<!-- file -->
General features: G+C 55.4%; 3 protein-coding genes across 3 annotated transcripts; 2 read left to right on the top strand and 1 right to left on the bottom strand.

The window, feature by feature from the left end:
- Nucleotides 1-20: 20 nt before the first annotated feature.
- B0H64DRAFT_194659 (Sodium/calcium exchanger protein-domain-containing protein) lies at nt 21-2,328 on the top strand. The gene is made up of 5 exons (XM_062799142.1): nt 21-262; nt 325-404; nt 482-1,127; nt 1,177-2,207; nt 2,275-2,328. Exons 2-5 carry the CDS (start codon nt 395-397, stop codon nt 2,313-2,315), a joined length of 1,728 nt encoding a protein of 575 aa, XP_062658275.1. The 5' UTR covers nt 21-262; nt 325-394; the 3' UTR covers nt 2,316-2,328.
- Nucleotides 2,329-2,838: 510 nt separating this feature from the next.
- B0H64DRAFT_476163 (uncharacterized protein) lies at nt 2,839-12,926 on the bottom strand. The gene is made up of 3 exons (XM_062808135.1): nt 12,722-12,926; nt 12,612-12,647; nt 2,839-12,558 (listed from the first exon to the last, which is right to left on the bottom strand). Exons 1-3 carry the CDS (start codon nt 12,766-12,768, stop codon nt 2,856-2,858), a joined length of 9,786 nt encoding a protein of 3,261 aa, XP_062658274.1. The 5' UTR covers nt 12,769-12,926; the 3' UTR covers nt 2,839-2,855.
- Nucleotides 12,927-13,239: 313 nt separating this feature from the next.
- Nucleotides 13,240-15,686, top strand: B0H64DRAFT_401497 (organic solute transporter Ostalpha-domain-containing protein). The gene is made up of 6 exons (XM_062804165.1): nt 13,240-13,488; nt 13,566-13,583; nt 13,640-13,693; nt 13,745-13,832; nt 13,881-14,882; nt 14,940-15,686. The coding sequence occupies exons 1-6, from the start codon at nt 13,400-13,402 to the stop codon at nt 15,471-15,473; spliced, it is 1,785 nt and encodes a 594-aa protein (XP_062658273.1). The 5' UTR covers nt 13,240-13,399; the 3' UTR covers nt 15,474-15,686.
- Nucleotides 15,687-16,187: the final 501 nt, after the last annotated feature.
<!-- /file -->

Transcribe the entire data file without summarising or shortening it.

General features: G+C 55.4%; 3 protein-coding genes across 3 annotated transcripts; 2 read left to right on the top strand and 1 right to left on the bottom strand.

The window, feature by feature from the left end:
- Nucleotides 1-20: 20 nt before the first annotated feature.
- B0H64DRAFT_194659 (Sodium/calcium exchanger protein-domain-containing protein) lies at nt 21-2,328 on the top strand. The gene is made up of 5 exons (XM_062799142.1): nt 21-262; nt 325-404; nt 482-1,127; nt 1,177-2,207; nt 2,275-2,328. Exons 2-5 carry the CDS (start codon nt 395-397, stop codon nt 2,313-2,315), a joined length of 1,728 nt encoding a protein of 575 aa, XP_062658275.1. The 5' UTR covers nt 21-262; nt 325-394; the 3' UTR covers nt 2,316-2,328.
- Nucleotides 2,329-2,838: 510 nt separating this feature from the next.
- B0H64DRAFT_476163 (uncharacterized protein) lies at nt 2,839-12,926 on the bottom strand. The gene is made up of 3 exons (XM_062808135.1): nt 12,722-12,926; nt 12,612-12,647; nt 2,839-12,558 (listed from the first exon to the last, which is right to left on the bottom strand). Exons 1-3 carry the CDS (start codon nt 12,766-12,768, stop codon nt 2,856-2,858), a joined length of 9,786 nt encoding a protein of 3,261 aa, XP_062658274.1. The 5' UTR covers nt 12,769-12,926; the 3' UTR covers nt 2,839-2,855.
- Nucleotides 12,927-13,239: 313 nt separating this feature from the next.
- Nucleotides 13,240-15,686, top strand: B0H64DRAFT_401497 (organic solute transporter Ostalpha-domain-containing protein). The gene is made up of 6 exons (XM_062804165.1): nt 13,240-13,488; nt 13,566-13,583; nt 13,640-13,693; nt 13,745-13,832; nt 13,881-14,882; nt 14,940-15,686. The coding sequence occupies exons 1-6, from the start codon at nt 13,400-13,402 to the stop codon at nt 15,471-15,473; spliced, it is 1,785 nt and encodes a 594-aa protein (XP_062658273.1). The 5' UTR covers nt 13,240-13,399; the 3' UTR covers nt 15,474-15,686.
- Nucleotides 15,687-16,187: the final 501 nt, after the last annotated feature.